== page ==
KUALA LUMPUR: Malaysian palm oil futures fell 1% on Thursday after skyrocketing in the previous session, as Indonesia banned exports of crude and refined grades of the edible oil, although the top producer said the ban would be temporary.
The benchmark palm oil contract for July delivery on the Bursa Malaysia Derivatives Exchange closed down 77 ringgit, or 1.1%, at 6,910 ringgit ($1,584.86) a tonne, hovering near a seven-week high of 7,132 ringgit earlier in the session.
The contract hit its upper daily price limit of 10% on Wednesday after Indonesia shocked the market by widening the scope of its export ban to include crude palm oil, refined palm oil and used cooking oil, among other palm oil products.
Indonesian President Joko Widodo said on Wednesday that meeting public demand for affordable food takes priority over securing tax and export revenues, and that he would lift the ban once domestic needs are met.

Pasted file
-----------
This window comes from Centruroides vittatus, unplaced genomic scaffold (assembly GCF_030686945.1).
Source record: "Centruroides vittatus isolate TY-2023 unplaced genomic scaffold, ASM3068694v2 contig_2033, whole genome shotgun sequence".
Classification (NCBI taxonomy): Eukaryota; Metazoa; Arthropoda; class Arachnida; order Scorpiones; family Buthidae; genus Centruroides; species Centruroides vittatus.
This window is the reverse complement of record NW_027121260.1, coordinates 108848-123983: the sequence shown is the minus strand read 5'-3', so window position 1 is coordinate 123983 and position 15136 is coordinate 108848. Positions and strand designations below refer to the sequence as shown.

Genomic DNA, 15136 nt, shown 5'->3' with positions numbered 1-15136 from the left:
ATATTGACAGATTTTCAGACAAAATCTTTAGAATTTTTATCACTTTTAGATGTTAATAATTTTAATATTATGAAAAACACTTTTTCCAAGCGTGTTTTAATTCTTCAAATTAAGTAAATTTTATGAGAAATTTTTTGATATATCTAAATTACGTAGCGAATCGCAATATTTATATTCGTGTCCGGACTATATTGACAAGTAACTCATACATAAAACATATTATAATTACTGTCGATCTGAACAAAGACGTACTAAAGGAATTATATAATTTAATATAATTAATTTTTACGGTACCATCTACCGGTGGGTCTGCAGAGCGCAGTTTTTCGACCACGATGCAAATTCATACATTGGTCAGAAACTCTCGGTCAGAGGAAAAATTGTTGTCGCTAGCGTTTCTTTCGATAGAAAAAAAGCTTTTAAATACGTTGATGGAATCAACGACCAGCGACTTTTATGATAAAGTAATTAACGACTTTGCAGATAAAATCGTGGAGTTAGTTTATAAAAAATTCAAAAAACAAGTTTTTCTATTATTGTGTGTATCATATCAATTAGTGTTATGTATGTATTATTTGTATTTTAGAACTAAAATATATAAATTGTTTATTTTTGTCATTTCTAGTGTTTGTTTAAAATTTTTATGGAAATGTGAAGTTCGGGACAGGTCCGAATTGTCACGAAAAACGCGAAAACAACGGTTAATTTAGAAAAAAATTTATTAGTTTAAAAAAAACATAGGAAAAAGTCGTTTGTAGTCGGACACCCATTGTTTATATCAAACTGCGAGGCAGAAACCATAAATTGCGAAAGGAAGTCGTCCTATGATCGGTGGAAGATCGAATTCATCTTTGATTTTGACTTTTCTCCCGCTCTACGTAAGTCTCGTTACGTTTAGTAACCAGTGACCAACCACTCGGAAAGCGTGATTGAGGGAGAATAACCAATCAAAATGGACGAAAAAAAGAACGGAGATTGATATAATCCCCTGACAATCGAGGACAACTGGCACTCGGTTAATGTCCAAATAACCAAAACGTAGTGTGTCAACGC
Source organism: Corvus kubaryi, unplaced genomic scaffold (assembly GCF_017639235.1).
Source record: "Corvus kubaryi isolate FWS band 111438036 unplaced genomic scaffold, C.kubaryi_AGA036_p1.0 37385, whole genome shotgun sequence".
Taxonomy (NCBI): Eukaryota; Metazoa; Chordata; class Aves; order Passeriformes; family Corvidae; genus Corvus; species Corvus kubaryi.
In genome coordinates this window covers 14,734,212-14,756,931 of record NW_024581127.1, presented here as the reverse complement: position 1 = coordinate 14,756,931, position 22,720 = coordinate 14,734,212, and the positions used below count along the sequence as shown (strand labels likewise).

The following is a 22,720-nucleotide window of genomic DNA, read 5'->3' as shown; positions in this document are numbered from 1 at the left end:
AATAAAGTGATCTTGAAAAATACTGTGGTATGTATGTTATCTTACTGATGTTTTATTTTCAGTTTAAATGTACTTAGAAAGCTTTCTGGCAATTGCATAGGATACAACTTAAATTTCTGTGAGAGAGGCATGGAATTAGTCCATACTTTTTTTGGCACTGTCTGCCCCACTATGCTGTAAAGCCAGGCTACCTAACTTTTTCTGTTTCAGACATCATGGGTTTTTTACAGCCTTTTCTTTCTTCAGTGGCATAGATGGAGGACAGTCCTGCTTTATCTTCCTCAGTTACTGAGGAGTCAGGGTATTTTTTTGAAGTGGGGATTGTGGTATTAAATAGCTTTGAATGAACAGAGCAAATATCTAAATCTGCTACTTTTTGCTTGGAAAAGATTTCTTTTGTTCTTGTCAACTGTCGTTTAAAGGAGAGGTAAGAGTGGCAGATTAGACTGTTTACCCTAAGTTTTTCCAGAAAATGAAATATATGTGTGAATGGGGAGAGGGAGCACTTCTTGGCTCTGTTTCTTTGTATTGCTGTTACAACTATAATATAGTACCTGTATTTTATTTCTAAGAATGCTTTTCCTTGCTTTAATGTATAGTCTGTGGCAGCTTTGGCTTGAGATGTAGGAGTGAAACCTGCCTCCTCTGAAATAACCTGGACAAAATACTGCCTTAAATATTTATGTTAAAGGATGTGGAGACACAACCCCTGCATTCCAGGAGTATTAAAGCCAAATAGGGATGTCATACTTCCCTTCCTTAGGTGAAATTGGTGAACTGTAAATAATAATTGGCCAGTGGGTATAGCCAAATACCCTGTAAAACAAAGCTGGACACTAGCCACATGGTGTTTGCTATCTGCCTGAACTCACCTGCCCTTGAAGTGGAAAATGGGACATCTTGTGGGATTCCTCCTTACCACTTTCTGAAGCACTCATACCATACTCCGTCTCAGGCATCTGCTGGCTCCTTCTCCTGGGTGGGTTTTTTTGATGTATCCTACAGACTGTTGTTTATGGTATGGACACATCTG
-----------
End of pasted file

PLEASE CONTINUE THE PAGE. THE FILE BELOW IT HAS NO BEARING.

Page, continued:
“Expectation is the ban will be lifted in three weeks,” said Sathia Varqa, co-founder of Singapore-based Palm Oil Analytics.
The ban will remove 1.52 million tonnes of palm oil products a month from global supply, Varqa added.
“It will result in heightening tensions to the already-tightening global vegetable oil markets,” Public Investment Bank said in a note.
Indonesia should be able to resolve the country’s cooking oil shortages not too long after the Muslim festival of Eid al-Fitr, which falls in early May, said Sahat Sinaga, a senior official at the industry-run Indonesia Palm Oil Board.
The nation’s palm oil industry association GAPKI said it is working with government agencies and state companies to ensure supply and affordability of cooking oil.
Dalian’s most-active soyoil contract rose 1.8%, while its palm oil contract gained 5%. Soyoil prices on the Chicago Board of Trade eased 0.8% after rallying to a record high in the previous session.